As used herein, the term “aryl” refers to a monovalent aromatic carbocyclic radical. The aryl can have one aromatic ring or can include up to 5 ring structures that are connected to or fused to the aromatic ring. The other ring structures can be aromatic, non-aromatic, or combinations thereof. Examples of aryl groups include, but are not limited to, phenyl, biphenyl, terphenyl, anthryl, naphthyl, acenaphthyl, anthraquinonyl, phenanthryl, anthracenyl, pyrenyl, perylenyl, and fluorenyl.

As used herein, the term “arylcarbonylamido” refers to a monovalent group of formula —NRb(CO)Ar where Rb is hydrogen, alkyl, or aryl and Ar is an aryl.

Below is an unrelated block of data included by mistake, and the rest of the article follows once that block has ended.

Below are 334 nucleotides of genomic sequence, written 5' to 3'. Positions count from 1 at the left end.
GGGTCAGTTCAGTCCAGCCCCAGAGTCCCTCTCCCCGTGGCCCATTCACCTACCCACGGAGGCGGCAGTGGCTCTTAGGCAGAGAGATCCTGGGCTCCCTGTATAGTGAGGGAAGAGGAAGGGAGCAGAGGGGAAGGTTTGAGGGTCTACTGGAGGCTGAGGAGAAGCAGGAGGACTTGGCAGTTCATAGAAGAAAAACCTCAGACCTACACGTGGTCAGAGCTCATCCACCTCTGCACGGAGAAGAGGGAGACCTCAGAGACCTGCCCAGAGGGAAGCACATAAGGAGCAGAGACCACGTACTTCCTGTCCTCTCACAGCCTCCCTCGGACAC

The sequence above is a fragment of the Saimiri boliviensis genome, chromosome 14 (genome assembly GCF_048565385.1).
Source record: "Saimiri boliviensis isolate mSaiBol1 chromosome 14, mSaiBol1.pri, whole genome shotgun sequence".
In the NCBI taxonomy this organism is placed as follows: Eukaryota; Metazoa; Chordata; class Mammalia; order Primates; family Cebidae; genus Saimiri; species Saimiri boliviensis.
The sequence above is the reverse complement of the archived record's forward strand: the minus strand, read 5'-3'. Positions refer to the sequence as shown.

As used herein, the term “arylcarbonyloxy refers to a monovalent group of formula —O(CO)Ar where Ar is an aryl group.

As used herein, the term “aryloxy” refers to a monovalent group of formula —OAr where Ar is an aryl group.

As used herein, the term “aryloxycarbonyl” refers to a monovalent group of formula —(CO)OAr where Ar is an aryl group.

As used herein, the term “aryloxycarbonyloxy” refers to a monovalent group of formula —O(CO)OAr where Ar is an aryl group.

As used herein, the term “aryloxysulfonyl” refers to a monovalent group having the formula —SO3Ar where Ar is an aryl group.

As used herein, the term “arylsulfonyl” refers to a monovalent group having the formula —SO2Ar where Ar is an aryl group.

As used herein, the term “arylthio” refers to a monovalent group having the formula —SAr where Ar is an aryl group.